A UK-headquartered company says it has won a contract to send spacecraft to dock with two existing satellites to extend their lives.
Effective Space will not name the satellites’ owner at this stage – only that it is a major regional operator.
The deal is described as being worth more than $100m ($70m).
Effective Space says its two servicing “Space Drones” will be built using manufacturing expertise in the UK and from across the rest of Europe.
The pair, which will each be sized about the same as a washing machine and weigh less than 400kg, are expected to launch on the same rocket sometime in 2020.
Once in orbit, they will separate and attach themselves to the two different geostationary telecommunications satellites that are almost out of fuel.
The drones, using their own propulsion systems, will then take over station-keeping duties 36,000km above the Earth, ensuring the satellites can continue to point in the right direction to transmit their signals.
Satellite servicing has been talked about as a commercial enterprise for more than decade, but it is only now that the first projects are really coming to market.
The American operator Intelsat, for example, is buying a similar service from manufacturer Orbital ATK.
The latter’s initial “Mission Extension Vehicle” should launch later this year.
Daniel Campbell, the managing director of Effective Space, told BBC News: “While in-orbit servicing has been preached for the last 10 years, the main challenge has been to come up with a solution where the cost [of the space drone] is significantly less than a replacement satellite.”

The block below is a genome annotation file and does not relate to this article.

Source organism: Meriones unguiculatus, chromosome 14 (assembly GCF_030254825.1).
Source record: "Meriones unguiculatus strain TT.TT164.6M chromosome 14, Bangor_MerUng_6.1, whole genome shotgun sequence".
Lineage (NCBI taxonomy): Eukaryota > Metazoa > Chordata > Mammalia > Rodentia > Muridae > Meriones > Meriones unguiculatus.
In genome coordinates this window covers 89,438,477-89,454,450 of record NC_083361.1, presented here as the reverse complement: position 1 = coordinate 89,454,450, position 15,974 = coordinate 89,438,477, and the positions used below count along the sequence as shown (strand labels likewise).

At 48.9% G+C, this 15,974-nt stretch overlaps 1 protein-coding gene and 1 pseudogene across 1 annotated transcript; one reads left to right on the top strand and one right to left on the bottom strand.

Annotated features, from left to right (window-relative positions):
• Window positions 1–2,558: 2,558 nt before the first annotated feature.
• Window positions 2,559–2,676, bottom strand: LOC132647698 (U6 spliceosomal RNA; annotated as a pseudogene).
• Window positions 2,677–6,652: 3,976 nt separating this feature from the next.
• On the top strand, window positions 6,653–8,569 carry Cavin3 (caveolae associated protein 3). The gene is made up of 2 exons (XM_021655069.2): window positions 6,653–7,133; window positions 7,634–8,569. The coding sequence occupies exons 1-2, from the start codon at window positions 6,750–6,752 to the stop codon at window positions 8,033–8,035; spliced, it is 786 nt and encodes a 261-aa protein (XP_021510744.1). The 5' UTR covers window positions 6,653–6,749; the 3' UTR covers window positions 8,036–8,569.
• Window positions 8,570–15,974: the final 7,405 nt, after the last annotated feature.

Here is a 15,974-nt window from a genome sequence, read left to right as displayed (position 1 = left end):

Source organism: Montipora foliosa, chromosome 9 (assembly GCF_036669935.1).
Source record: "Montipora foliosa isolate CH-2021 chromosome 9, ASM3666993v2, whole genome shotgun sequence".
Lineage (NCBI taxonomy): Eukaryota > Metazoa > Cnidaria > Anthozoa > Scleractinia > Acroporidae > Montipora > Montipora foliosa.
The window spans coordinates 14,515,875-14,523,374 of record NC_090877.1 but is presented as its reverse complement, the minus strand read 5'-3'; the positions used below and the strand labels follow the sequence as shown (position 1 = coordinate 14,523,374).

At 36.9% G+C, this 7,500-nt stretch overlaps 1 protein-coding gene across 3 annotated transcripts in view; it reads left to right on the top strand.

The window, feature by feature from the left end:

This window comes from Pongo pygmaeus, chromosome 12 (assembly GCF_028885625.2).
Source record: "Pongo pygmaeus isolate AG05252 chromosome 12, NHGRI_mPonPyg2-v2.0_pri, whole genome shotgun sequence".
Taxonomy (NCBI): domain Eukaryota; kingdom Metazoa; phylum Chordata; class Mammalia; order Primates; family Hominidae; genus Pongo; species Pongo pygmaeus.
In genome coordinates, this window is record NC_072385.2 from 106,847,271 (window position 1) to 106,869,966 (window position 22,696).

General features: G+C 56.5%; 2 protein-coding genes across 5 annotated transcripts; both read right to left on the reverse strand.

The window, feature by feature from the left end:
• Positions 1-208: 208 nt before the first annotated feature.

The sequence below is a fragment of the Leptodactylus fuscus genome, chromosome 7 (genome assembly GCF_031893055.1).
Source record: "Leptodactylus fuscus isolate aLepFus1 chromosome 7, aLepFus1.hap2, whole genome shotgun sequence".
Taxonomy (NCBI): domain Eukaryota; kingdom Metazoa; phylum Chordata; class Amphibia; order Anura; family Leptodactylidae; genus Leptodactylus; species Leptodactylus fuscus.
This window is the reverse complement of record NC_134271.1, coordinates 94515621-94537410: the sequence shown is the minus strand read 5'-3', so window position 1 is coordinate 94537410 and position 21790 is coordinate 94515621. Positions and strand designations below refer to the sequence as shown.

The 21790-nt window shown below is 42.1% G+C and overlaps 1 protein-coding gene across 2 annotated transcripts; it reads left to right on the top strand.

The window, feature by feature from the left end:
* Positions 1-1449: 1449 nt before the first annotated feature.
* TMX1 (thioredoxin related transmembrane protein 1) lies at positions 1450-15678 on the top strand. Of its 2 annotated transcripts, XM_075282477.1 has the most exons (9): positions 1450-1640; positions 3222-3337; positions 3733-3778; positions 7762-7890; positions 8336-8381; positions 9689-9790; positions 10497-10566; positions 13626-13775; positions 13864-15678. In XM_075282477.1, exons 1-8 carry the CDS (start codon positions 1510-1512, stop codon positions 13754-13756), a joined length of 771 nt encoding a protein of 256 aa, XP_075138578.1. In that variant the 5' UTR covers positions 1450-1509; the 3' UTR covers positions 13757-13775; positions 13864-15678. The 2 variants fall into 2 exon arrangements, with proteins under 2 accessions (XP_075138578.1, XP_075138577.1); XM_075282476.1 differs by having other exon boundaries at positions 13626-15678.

Today’s big telecommunications satellites can cost upwards of $300m over their 15-year design lives.
For a much more modest outlay, an operator can extend this timeframe with one of Effective Space’s drones, so maintaining revenues.
The London-based company’s initial focus is on station-keeping, but future markets for similar types of servicing vehicle will almost certainly open up for satellite removal.
Orbits above the Earth are becoming congested, and experts say old and broken hardware needs to be brought out of the sky if the environment is to remain stable.
Effective Space is part of the wave of so-called “new space” companies that have sprung up in recent years.
Their goal is to drive novel business opportunities and applications off the back of lower-cost systems enabled in large part by the greater use of off-the-shelf consumer electronics and step-change manufacturing techniques such as 3D printing.
It is an approach that has found fertile ground in Britain, with supporting government policies promoted through the UK Space Agency. This has drawn a number of foreign initiatives to base themselves in Britain.
Effective Space, for example, has its roots in Israel and maintains R&D facilities there, but the UK is the place it wants to make its operations centre.
“We are deploying a very innovative service and the only way you can do that is by being able to rely on very solid space law and a supportive space agency,” said Mr Campbell.
“And since the Brexit vote, actually, we are seeing more support, more proactive moves, to ensure we’re on the right track. There is a tailwind in the UK that allows space companies to thrive.”
A UK Space Agency spokesperson commented: “The government’s Industrial Strategy set out how the UK can thrive in the commercial space age as technology evolves and innovative companies develop new products and services.
“We engage regularly with these companies and offer a safe and competitive regulatory environment for new commercial ventures to support our growing space sector.”